German Village Coffee Shop | Columbus, OH

July 28, 2008

German Village Coffee Shop (Facebook / @gvcoffeeshop)
193 Thurman Ave.
(map it!)
Columbus, OH 43206
(614) 443-8900

Open Tues-Sat, 6:30 a.m. – 3 p.m.; Sun, 8 a.m. – 3 p.m.
Accepts cash and credit/debit

Date of Visit: Friday, June 27, 2008 at 10:00 a.m.

IMPRESSIONS: German Village Coffee Shop has been on my list of local to-visits for a while, and just recently my wife and I stumbled upon it during a Saturday afternoon drive through German Village. Ever have that? One of those moments when you’ve heard of a place – say, a restaurant – many times over, and always intend to go, but you never actually do it until you see the place yourself. Such was the case for me with the GV Coffee Shop.

The Shop is in a strip of restaurants on Thurman Ave. in southern German Village, just south of Schiller Park. In the same row stands the Easy Street Cafe and the Columbus-landmark Thurman Cafe, which serves up the best and biggest burger in town. The GV Coffee Shop’s small exterior makes it easy to pass by, and thus more of a treasure when you do discover it.

ATMOSPHERE: This breakfast joint is classic small diner. Cuh-lassic. Open the door, step inside, and you’re standing on top of half the patrons. To your right sits the grill, with a long counter and swivelly stools observing it. To the left is a row of booths. Mere feet above your head is the ceiling. And that’s it.

My breakfast partner Chip and I counted 5 thin booths, 2 bigger tables, and about a dozen stools at the counter. From the ceiling hangs one – ONE – florescent light. Aside from a small series of lights at each table (see below), there’s nothing else to light the place. Like many classic diners (think Goody Boy in Short North or Nancy’s in Clintonville), your meal is a group affair, whether you like it or not. You can overhear (and be overheard) every conversation in the room, over the sound the grill. This is great if you’re a regular. And a steady stream of them poured through the door; we watched two couples at the counter share pictures of their kids.

The fake wood-paneled walls sport old black-and-white pictures of the cafe, and each table has the little wooden set-up pictured above. I suppose it’s a nice space-saver, this little condiment shelf. I love the stack of napkins way up top.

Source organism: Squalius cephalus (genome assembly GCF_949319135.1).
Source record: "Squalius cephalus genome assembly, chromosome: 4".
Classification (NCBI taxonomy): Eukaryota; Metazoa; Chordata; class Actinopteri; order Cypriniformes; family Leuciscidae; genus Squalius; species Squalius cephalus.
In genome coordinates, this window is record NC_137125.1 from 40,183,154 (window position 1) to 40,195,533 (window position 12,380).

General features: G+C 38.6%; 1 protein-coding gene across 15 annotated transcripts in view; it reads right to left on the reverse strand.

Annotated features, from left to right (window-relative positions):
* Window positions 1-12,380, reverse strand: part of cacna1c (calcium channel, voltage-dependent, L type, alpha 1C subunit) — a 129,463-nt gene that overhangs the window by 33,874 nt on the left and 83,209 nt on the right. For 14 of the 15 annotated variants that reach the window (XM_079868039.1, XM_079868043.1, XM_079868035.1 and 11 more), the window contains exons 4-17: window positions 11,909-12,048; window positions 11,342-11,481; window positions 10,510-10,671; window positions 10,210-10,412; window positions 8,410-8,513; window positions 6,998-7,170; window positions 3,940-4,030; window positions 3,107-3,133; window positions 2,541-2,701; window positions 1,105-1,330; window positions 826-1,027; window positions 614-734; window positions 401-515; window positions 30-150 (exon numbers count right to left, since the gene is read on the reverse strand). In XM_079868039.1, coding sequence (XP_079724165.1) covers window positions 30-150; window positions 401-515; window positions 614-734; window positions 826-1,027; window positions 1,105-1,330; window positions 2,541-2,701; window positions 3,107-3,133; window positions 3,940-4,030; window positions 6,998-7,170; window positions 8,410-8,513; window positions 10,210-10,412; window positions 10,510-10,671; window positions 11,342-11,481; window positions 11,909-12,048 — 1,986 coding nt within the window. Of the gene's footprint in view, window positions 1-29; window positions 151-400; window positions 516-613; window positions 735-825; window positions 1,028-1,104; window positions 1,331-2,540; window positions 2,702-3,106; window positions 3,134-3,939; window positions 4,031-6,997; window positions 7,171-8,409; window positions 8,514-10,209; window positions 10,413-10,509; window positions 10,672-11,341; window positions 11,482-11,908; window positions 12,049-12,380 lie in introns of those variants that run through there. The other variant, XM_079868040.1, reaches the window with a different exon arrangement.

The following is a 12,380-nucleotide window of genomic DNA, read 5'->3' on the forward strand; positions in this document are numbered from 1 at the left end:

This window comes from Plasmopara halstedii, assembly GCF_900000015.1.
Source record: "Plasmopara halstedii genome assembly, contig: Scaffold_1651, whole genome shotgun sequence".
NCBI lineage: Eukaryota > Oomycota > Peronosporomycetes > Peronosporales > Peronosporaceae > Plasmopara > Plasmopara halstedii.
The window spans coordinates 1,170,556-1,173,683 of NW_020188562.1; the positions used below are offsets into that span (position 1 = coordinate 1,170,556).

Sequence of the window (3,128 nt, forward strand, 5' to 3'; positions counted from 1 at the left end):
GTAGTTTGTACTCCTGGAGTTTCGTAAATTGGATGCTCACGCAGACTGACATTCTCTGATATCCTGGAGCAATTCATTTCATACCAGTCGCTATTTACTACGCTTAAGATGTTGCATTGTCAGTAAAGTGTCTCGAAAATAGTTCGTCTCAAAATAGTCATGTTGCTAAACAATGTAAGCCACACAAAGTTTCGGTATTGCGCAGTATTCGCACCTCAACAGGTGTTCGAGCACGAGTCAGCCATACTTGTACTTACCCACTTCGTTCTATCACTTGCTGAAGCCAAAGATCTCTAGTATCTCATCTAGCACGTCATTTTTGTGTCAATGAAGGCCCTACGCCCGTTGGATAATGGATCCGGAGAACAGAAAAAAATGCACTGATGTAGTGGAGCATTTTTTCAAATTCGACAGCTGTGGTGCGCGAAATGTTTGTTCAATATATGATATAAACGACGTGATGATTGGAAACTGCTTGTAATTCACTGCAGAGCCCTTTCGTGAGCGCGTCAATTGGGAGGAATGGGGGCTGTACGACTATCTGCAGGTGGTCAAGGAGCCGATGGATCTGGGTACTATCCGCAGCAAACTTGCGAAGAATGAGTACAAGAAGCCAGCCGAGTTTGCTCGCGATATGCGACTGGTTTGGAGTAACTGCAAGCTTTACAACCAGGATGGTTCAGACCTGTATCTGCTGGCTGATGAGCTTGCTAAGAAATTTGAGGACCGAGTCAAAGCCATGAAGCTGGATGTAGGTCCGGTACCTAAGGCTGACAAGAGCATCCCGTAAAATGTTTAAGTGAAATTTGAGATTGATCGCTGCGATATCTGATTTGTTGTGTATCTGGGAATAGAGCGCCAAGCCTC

FOOD: Oh, and now to the food. Chip and I frankly enjoyed it. The German Village Coffee Shop offers some of the standard diner fare, with a few stand-outs and a few weak spots. First, we both ordered coffee – we always do. This coffee is good diner coffee, if a little weak. But one of the big things about the GV Coffee Shop menu is that it’s cheap! You can get a handful of eggs for $2.25, 3 slices of French toast for $2.50, your coffee is .75, and the most expensive thing on the menu, an omelet, is $5.25. That’s amazing.

I ordered the standard breakfast combo: eggs, bacon, potatoes, and toast. That all came for about $3.50, and everything was pretty much as good as you could hope. Nicely done eggs, hashed browns were brown enough, bacon nice and crispy, and the toast was good, though a bit dry. None of the food was mind-blowing – let’s face it, diner food rarely is – but at $3.50 for the whole bunch, it was hard not to like.

I decided to stretch the budget and blow $2 on a couple slices of French toast. This is where things got a little interesting. Do you see that dull glow on the top of the toast in the picture? Yeah, that’s butter. Lots of it. It was probably the single most excessively buttered breakfast item I’ve ever laid eyes on. Seriously, I pressed down on it gently with my finger, and the butter pooled around it. Oh, my heart! Needless to say, this meant it tasted awesome, but that I could only eat three bites before I had to stop. I kindly decided to share the butter-with-a-little-toast with Chip.

Quick picture here of Chip’s omelet – apparently GV Coffee Shop is known for these. Chip picked one of their standards that came with meat and veggies, and he said he enjoyed it very much.

SERVICE: Service was pretty good. Diner servers typically know all the regulars, and sometimes you can feel out of place as a newcomer. It didn’t help that our server was a little snotty at first; when we ambled toward an open table, I asked him if we could sit there, and he curtly replied “Well, let me clean it off first!” Not a good start, but it got better from there. Certainly won’t keep me from returning.

OVERALL: Speaking of returning… yes, I could go eat at the German Village Coffee Shop again. It’s probably the cheapest breakfast I’ve had in Columbus, and I welcome the ratio of cheap prices to filling portions. So I recommend taking a peak at the shop, as well as that whole strip of restaurants on Thurman Ave., and, if you haven’t been, all of German Village!

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I go by Dr. Breakfast, but in addition to restaurants and recipes, I write about family travel, breweries and distilleries, the arts, outdoor fun, and so much more.

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